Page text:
Friendship – which is voluntary by nature – is its own worst enemy, as it pushes time with friends down the pecking order.We naturally prioritise non-voluntary activities and as a result, real-life intimate friendships suffer. Meanwhile, clever Facebook is cashing in on the leftovers, sending birthday reminders and memories to be shared online.

For all the flicking through news feeds, checking texts and #shoutouts to our online connections, we could be sitting with a real-life friend eating real-life cake. Technology and cheap substitutes can’t mimic intimacy – it helps people stay in contact, but is limited to the sharing of information. In order to truly sustain our friendships, we have to look beyond Whatsapp group chats and make more memories in real life.

Waldinger highlighted from the Harvard study that “it’s not just the number of friends you have, and it’s not whether or not you’re in a committed relationship, but it’s the quality of your close relationships that matters”.

Continuously presenting a flawless online facade of bubbly by the pool means we never allow friends to see our vulnerabilities, which is effectively a stone wall for intimacy and trust, the essentials of any true, sustainable friendship.

But should long-lasting friendships just be effortless and keep flowing, like prosecco on a sunny day in Roundstone?

An unscientific straw poll of some (real-life) friends suggests that sustainable friendships require work. But not too much work. “You need to look after your friendships like any other relationship” and “if we were as dedicated to our friends as we are to our partners, maybe there would not be as much of a need for ‘The One’.”

On the flipside, the point was made that “friendships are important to sustain. But to remember that some are effortless and some are not. Sometimes they require too much effort, and this is when friendships become unsustainable.”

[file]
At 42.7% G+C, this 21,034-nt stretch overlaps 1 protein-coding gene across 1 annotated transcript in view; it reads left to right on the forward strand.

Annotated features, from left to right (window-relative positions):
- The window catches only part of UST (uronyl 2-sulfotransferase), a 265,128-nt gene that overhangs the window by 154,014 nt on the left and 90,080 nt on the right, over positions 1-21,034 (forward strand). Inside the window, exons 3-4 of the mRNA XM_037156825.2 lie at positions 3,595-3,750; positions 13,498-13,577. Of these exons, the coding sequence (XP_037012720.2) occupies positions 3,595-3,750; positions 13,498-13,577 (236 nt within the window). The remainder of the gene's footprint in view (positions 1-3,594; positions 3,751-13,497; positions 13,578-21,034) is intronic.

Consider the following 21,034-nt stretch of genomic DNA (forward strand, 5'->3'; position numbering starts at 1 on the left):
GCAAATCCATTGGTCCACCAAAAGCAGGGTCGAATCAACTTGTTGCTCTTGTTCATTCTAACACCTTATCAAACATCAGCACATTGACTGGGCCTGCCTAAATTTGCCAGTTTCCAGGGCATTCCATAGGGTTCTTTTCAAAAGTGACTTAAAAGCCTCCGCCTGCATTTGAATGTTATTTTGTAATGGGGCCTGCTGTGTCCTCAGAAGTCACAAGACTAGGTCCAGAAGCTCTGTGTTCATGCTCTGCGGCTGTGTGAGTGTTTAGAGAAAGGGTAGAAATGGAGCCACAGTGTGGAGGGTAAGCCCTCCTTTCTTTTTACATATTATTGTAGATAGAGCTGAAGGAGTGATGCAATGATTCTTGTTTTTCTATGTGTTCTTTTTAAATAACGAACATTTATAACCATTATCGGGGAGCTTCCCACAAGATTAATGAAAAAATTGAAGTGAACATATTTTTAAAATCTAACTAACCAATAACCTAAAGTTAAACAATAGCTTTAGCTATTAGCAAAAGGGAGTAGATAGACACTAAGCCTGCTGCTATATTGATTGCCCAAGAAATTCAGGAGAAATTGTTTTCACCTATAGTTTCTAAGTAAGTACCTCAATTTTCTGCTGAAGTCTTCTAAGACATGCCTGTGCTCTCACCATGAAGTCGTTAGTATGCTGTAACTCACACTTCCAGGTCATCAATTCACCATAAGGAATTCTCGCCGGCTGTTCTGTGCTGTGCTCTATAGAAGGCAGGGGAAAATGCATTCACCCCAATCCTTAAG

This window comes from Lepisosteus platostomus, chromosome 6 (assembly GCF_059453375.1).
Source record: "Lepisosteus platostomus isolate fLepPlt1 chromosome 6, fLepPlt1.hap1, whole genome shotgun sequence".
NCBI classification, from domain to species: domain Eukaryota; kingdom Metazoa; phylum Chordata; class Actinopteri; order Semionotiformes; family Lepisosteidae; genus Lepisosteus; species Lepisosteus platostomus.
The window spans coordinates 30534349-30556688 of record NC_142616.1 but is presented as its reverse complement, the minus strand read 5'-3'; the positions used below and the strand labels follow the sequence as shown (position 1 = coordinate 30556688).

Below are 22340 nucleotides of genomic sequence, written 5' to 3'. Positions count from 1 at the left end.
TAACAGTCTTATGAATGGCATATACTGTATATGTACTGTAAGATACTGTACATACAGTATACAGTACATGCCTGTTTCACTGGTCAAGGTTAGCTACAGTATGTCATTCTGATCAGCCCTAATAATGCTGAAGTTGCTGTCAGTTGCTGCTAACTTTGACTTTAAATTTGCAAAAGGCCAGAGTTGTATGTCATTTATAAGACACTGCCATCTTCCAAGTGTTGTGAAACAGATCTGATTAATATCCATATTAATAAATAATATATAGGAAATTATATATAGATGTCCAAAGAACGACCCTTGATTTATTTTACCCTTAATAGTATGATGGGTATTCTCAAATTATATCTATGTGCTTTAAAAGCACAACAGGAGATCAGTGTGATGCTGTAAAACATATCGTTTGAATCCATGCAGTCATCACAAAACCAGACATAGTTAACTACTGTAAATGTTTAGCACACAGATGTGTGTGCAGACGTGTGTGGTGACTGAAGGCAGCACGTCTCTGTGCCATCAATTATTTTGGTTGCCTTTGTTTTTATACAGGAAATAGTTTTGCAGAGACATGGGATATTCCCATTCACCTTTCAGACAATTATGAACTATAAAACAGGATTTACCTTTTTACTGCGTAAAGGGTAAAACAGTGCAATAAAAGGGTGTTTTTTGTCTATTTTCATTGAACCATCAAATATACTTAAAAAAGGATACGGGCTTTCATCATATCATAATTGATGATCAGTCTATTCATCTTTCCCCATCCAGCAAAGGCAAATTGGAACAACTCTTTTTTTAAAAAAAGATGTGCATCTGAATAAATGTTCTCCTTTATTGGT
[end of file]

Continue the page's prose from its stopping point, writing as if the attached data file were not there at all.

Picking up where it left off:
However, “the friend you can laugh, cry and sit in silence with, respecting your differences, is a keeper”.

There is a balance to be struck in sustaining friendships. Some do require effort and some do change, depending on the environment they exist in. And so, sitting in Roundstone and thinking of all that has and hasn’t happened since our dancing days in Paris, it seems on the surface that this particular friendship has been effortless and a ridiculous amount of fun.

Still, when I dig a little deeper I cannot think of a phone call that wasn’t answered, an interest in each other’s lives or concern for the dramas of life not shown. Nor can I think of one important event that was missed.

No matter where you are in life, it’s worth getting off your phone or getting someone to watch the kids and going for a walk or a boogie with that friend, or organising a regular get-together to talk about your life or make real memories. Because the lack of close meaningful friendships... now that really is unsustainable.

Six pointers for sustainable friendships
1. Think before you text, or call instead: A study undertaken by Alex Korb, a neuroscientist at UCLA, showed that when you put people in a stressful situation and then let them visit loved ones or talk to them on the phone, they felt better.
What about when they just texted? Their bodies responded the same as if they had no support at all.
2. Focus on meaningful relationships: “Quality and intimacy, as well as stability and consistency” are what matters, according to Robert Waldinger, a Harvard psychiatrist. In your 20s it is quantity and quality. In your 30s it is quality. And in your 40s it is quality, and in your 50s it is still quality . . .
3. Try to prioritise friendships more in the hierarchy of our busy lives: The decades-long Harvard Grant study on happiness found that “people who are more isolated than they want to be from others find that they are less happy, their health declines earlier in midlife, their brain functioning declines sooner and they live shorter lives than people who are not lonely”.
4. Practice empathy in your friendships: You and your friend are not perfect. Your lives may not always be aligned or perfect either.
5. Be tech aware: Try to be mindful that friendship connections on social media and smart phone technologies cannot replace the real thing.
6. Make sure you are your true selves: Otherwise surely it’s a waste of time?